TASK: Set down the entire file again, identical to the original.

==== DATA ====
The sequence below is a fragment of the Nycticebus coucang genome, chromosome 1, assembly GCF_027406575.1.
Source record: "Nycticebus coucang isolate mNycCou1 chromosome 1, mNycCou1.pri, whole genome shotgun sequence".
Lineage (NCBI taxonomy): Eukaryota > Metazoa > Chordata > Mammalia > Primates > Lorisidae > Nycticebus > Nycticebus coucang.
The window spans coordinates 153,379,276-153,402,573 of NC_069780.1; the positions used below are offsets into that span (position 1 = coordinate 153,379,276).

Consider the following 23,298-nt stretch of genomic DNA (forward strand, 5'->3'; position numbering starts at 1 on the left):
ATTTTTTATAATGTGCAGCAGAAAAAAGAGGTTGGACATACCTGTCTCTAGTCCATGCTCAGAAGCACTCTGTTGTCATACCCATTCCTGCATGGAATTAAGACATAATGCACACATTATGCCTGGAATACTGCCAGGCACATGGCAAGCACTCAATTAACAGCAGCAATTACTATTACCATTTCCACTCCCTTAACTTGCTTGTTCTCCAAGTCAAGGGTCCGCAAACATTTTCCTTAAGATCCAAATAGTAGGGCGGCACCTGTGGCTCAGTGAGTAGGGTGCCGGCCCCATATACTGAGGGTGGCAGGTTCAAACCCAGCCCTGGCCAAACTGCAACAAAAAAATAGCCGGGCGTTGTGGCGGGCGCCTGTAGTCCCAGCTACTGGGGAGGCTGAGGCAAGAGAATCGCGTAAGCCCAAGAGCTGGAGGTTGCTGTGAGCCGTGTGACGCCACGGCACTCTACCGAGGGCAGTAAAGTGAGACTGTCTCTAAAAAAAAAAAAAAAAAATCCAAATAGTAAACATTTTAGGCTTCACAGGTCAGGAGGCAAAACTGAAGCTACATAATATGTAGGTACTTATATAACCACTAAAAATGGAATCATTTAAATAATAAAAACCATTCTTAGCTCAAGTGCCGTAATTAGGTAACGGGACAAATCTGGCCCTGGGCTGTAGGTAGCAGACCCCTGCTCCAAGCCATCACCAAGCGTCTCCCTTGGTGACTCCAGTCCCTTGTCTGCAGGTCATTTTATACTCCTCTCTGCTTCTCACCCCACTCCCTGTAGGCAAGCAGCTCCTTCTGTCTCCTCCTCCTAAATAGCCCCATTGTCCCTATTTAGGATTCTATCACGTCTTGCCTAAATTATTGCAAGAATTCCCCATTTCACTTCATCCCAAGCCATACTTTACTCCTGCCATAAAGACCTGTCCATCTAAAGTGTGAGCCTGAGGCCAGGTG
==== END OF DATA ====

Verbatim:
The sequence below is a fragment of the Nycticebus coucang genome, chromosome 1, assembly GCF_027406575.1.
Source record: "Nycticebus coucang isolate mNycCou1 chromosome 1, mNycCou1.pri, whole genome shotgun sequence".
Lineage (NCBI taxonomy): Eukaryota > Metazoa > Chordata > Mammalia > Primates > Lorisidae > Nycticebus > Nycticebus coucang.
The window spans coordinates 153,379,276-153,402,573 of NC_069780.1; the positions used below are offsets into that span (position 1 = coordinate 153,379,276).

Consider the following 23,298-nt stretch of genomic DNA (forward strand, 5'->3'; position numbering starts at 1 on the left):
ATTTTTTATAATGTGCAGCAGAAAAAAGAGGTTGGACATACCTGTCTCTAGTCCATGCTCAGAAGCACTCTGTTGTCATACCCATTCCTGCATGGAATTAAGACATAATGCACACATTATGCCTGGAATACTGCCAGGCACATGGCAAGCACTCAATTAACAGCAGCAATTACTATTACCATTTCCACTCCCTTAACTTGCTTGTTCTCCAAGTCAAGGGTCCGCAAACATTTTCCTTAAGATCCAAATAGTAGGGCGGCACCTGTGGCTCAGTGAGTAGGGTGCCGGCCCCATATACTGAGGGTGGCAGGTTCAAACCCAGCCCTGGCCAAACTGCAACAAAAAAATAGCCGGGCGTTGTGGCGGGCGCCTGTAGTCCCAGCTACTGGGGAGGCTGAGGCAAGAGAATCGCGTAAGCCCAAGAGCTGGAGGTTGCTGTGAGCCGTGTGACGCCACGGCACTCTACCGAGGGCAGTAAAGTGAGACTGTCTCTAAAAAAAAAAAAAAAAAATCCAAATAGTAAACATTTTAGGCTTCACAGGTCAGGAGGCAAAACTGAAGCTACATAATATGTAGGTACTTATATAACCACTAAAAATGGAATCATTTAAATAATAAAAACCATTCTTAGCTCAAGTGCCGTAATTAGGTAACGGGACAAATCTGGCCCTGGGCTGTAGGTAGCAGACCCCTGCTCCAAGCCATCACCAAGCGTCTCCCTTGGTGACTCCAGTCCCTTGTCTGCAGGTCATTTTATACTCCTCTCTGCTTCTCACCCCACTCCCTGTAGGCAAGCAGCTCCTTCTGTCTCCTCCTCCTAAATAGCCCCATTGTCCCTATTTAGGATTCTATCACGTCTTGCCTAAATTATTGCAAGAATTCCCCATTTCACTTCATCCCAAGCCATACTTTACTCCTGCCATAAAGACCTGTCCATCTAAAGTGTGAGCCTGAGGCCAGGTG